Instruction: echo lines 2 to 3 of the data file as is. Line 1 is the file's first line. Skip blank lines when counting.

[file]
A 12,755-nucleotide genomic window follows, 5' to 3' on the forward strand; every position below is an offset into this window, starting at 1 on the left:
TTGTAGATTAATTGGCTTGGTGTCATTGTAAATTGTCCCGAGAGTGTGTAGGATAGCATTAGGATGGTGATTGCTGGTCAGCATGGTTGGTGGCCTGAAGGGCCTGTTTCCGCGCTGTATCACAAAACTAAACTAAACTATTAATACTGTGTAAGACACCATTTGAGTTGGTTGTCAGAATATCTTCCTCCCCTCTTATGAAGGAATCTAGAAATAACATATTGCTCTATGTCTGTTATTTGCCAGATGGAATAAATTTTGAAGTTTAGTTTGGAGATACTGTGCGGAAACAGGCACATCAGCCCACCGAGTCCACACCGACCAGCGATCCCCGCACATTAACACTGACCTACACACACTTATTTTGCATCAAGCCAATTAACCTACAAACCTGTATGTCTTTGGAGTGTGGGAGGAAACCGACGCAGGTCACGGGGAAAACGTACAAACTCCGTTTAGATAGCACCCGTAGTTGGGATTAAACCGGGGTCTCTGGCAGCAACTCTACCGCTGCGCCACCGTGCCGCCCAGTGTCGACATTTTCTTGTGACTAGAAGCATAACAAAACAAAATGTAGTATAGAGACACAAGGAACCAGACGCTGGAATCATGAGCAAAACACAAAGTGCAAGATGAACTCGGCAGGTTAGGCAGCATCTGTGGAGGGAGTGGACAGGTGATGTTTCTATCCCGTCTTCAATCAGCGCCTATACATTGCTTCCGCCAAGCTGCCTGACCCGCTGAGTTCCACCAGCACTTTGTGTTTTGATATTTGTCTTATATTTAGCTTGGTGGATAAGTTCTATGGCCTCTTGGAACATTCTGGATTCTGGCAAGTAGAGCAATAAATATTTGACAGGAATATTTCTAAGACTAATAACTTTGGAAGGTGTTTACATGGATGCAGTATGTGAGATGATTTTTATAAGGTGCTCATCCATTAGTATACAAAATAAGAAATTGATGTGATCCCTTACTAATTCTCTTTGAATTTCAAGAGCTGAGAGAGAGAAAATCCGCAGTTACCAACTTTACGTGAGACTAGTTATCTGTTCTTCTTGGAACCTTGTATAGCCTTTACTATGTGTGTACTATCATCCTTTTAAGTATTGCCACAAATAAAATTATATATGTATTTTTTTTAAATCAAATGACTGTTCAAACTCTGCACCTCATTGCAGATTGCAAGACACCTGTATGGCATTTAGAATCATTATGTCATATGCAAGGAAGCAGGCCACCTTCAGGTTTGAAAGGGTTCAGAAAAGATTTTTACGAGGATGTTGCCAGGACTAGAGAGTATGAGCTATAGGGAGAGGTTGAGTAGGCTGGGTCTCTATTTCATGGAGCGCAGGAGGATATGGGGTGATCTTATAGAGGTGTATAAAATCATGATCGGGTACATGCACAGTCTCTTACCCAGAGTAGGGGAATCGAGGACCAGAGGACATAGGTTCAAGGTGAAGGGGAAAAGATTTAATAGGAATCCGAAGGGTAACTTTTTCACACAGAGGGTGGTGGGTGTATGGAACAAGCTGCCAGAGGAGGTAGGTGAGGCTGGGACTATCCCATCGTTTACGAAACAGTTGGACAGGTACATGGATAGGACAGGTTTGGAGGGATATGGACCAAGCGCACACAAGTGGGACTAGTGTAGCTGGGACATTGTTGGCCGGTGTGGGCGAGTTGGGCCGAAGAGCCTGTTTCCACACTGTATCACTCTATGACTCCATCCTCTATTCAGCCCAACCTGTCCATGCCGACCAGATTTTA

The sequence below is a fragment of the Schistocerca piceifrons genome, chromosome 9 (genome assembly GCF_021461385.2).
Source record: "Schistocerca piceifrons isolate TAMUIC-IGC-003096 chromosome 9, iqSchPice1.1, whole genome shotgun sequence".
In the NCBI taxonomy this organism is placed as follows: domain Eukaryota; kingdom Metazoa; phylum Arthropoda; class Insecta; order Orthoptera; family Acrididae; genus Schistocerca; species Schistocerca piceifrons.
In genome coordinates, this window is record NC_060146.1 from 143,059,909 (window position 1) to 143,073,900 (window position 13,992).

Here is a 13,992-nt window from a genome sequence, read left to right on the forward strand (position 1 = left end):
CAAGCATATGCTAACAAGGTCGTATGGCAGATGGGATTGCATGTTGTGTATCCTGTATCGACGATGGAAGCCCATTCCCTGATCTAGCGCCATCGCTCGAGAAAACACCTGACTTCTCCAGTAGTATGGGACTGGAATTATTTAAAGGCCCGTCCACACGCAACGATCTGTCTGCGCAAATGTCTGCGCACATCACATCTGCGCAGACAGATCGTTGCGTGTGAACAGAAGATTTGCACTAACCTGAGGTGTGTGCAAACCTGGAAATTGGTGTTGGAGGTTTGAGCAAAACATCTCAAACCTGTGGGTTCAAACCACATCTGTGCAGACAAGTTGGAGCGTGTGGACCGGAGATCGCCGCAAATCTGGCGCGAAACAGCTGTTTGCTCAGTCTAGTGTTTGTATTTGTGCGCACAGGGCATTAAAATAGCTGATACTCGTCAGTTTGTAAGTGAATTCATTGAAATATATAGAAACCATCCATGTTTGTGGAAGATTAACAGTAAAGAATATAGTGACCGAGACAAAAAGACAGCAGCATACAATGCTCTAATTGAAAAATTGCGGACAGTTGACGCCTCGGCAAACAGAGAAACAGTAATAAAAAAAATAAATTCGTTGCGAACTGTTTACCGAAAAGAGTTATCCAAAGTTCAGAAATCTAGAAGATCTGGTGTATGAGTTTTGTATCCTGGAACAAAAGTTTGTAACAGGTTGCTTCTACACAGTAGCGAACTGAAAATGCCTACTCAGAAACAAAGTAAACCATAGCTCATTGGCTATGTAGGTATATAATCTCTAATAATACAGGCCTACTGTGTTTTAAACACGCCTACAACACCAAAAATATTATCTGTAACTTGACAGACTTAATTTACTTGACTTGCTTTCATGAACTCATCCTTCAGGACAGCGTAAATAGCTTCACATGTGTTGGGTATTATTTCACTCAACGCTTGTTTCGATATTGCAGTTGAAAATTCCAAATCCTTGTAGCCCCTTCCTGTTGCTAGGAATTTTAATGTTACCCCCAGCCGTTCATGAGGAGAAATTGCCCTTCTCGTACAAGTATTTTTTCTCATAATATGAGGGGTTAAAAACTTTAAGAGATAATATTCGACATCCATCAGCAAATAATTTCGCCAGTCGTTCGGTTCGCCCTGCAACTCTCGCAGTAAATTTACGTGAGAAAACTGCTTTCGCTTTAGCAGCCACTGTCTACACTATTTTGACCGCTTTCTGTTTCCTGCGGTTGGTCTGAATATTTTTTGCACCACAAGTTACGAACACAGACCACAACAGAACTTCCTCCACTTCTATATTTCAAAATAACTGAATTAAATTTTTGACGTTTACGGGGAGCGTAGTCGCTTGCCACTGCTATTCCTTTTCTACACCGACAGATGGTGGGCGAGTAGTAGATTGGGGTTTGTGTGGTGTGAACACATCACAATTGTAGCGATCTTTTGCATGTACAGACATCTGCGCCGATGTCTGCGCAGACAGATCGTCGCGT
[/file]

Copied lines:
TTGTAGATTAATTGGCTTGGTGTCATTGTAAATTGTCCCGAGAGTGTGTAGGATAGCATTAGGATGGTGATTGCTGGTCAGCATGGTTGGTGGCCTGAAGGGCCTGTTTCCGCGCTGTATCACAAAACTAAACTAAACTATTAATACTGTGTAAGACACCATTTGAGTTGGTTGTCAGAATATCTTCCTCCCCTCTTATGAAGGAATCTAGAAATAACATATTGCTCTATGTCTGTTATTTGCCAGATGGAATAAATTTTGAAGTTTAGTTTGGAGATACTGTGCGGAAACAGGCACATCAGCCCACCGAGTCCACACCGACCAGCGATCCCCGCACATTAACACTGACCTACACACACTTATTTTGCATCAAGCCAATTAACCTACAAACCTGTATGTCTTTGGAGTGTGGGAGGAAACCGACGCAGGTCACGGGGAAAACGTACAAACTCCGTTTAGATAGCACCCGTAGTTGGGATTAAACCGGGGTCTCTGGCAGCAACTCTACCGCTGCGCCACCGTGCCGCCCAGTGTCGACATTTTCTTGTGACTAGAAGCATAACAAAACAAAATGTAGTATAGAGACACAAGGAACCAGACGCTGGAATCATGAGCAAAACACAAAGTGCAAGATGAACTCGGCAGGTTAGGCAGCATCTGTGGAGGGAGTGGACAGGTGATGTTTCTATCCCGTCTTCAATCAGCGCCTATACATTGCTTCCGCCAAGCTGCCTGACCCGCTGAGTTCCACCAGCACTTTGTGTTTTGATATTTGTCTTATATTTAGCTTGGTGGATAAGTTCTATGGCCTCTTGGAACATTCTGGATTCTGGCAAGTAGAGCAATAAATATTTGACAGGAATATTTCTAAGACTAATAACTTTGGAAGGTGTTTACATGGATGCAGTATGTGAGATGATTTTTATAAGGTGCTCATCCATTAGTATACAAAATAAGAAATTGATGTGATCCCTTACTAATTCTCTTTGAATTTCAAGAGCTGAGAGAGAGAAAATCCGCAGTTACCAACTTTACGTGAGACTAGTTATCTGTTCTTCTTGGAACCTTGTATAGCCTTTACTATGTGTGTACTATCATCCTTTTAAGTATTGCCACAAATAAAATTATATATGTATTTTTTTTAAATCAAATGACTGTTCAAACTCTGCACCTCATTGCAGATTGCAAGACACCTGTATGGCATTTAGAATCATTATGTCATATGCAAGGAAGCAGGCCACCTTCAGGTTTGAAAGGGTTCAGAAAAGATTTTTACGAGGATGTTGCCAGGACTAGAGAGTATGAGCTATAGGGAGAGGTTGAGTAGGCTGGGTCTCTATTTCATGGAGCGCAGGAGGATATGGGGTGATCTTATAGAGGTGTATAAAATCATGATCGGGTACATGCACAGTCTCTTACCCAGAGTAGGGGAATCGAGGACCAGAGGACATAGGTTCAAGGTGAAGGGGAAAAGATTTAATAGGAATCCGAAGGGTAACTTTTTCACACAGAGGGTGGTGGGTGTATGGAACAAGCTGCCAGAGGAGGTAGGTGAGGCTGGGACTATCCCATCGTTTACGAAACAGTTGGACAGGTACATGGATAGGACAGGTTTGGAGGGATATGGACCAAGCGCACACAAGTGGGACTAGTGTAGCTGGGACATTGTTGGCCGGTGTGGGCGAGTTGGGCCGAAGAGCCTGTTTCCACACTGTATCACTCTATGACTCCATCCTCTATTCAGCCCAACCTGTCCATGCCGACCAGATTTTA

The sequence below is a fragment of the Schistocerca piceifrons genome, chromosome 9 (genome assembly GCF_021461385.2).